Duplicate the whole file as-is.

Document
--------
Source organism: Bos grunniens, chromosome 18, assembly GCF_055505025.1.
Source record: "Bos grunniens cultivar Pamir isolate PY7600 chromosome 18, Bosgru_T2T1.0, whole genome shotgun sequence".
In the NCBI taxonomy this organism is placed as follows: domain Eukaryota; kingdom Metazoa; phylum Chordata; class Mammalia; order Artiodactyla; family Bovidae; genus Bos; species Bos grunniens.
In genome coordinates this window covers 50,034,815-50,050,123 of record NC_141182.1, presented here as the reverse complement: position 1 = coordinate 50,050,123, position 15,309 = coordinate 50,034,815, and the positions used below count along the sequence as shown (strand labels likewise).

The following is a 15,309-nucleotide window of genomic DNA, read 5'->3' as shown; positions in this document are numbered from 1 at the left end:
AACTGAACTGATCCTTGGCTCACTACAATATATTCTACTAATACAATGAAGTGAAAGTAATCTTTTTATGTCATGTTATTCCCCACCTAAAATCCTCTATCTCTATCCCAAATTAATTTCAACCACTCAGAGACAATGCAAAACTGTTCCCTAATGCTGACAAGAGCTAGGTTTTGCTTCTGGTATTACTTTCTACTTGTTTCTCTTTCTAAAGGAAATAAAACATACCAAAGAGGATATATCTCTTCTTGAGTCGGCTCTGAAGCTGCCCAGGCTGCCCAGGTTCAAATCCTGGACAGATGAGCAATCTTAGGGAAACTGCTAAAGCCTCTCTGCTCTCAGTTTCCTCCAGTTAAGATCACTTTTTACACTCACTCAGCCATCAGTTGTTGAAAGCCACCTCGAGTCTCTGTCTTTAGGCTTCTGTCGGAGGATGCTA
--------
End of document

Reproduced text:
Source organism: Bos grunniens, chromosome 18, assembly GCF_055505025.1.
Source record: "Bos grunniens cultivar Pamir isolate PY7600 chromosome 18, Bosgru_T2T1.0, whole genome shotgun sequence".
In the NCBI taxonomy this organism is placed as follows: domain Eukaryota; kingdom Metazoa; phylum Chordata; class Mammalia; order Artiodactyla; family Bovidae; genus Bos; species Bos grunniens.
In genome coordinates this window covers 50,034,815-50,050,123 of record NC_141182.1, presented here as the reverse complement: position 1 = coordinate 50,050,123, position 15,309 = coordinate 50,034,815, and the positions used below count along the sequence as shown (strand labels likewise).

The following is a 15,309-nucleotide window of genomic DNA, read 5'->3' as shown; positions in this document are numbered from 1 at the left end:
AACTGAACTGATCCTTGGCTCACTACAATATATTCTACTAATACAATGAAGTGAAAGTAATCTTTTTATGTCATGTTATTCCCCACCTAAAATCCTCTATCTCTATCCCAAATTAATTTCAACCACTCAGAGACAATGCAAAACTGTTCCCTAATGCTGACAAGAGCTAGGTTTTGCTTCTGGTATTACTTTCTACTTGTTTCTCTTTCTAAAGGAAATAAAACATACCAAAGAGGATATATCTCTTCTTGAGTCGGCTCTGAAGCTGCCCAGGCTGCCCAGGTTCAAATCCTGGACAGATGAGCAATCTTAGGGAAACTGCTAAAGCCTCTCTGCTCTCAGTTTCCTCCAGTTAAGATCACTTTTTACACTCACTCAGCCATCAGTTGTTGAAAGCCACCTCGAGTCTCTGTCTTTAGGCTTCTGTCGGAGGATGCTA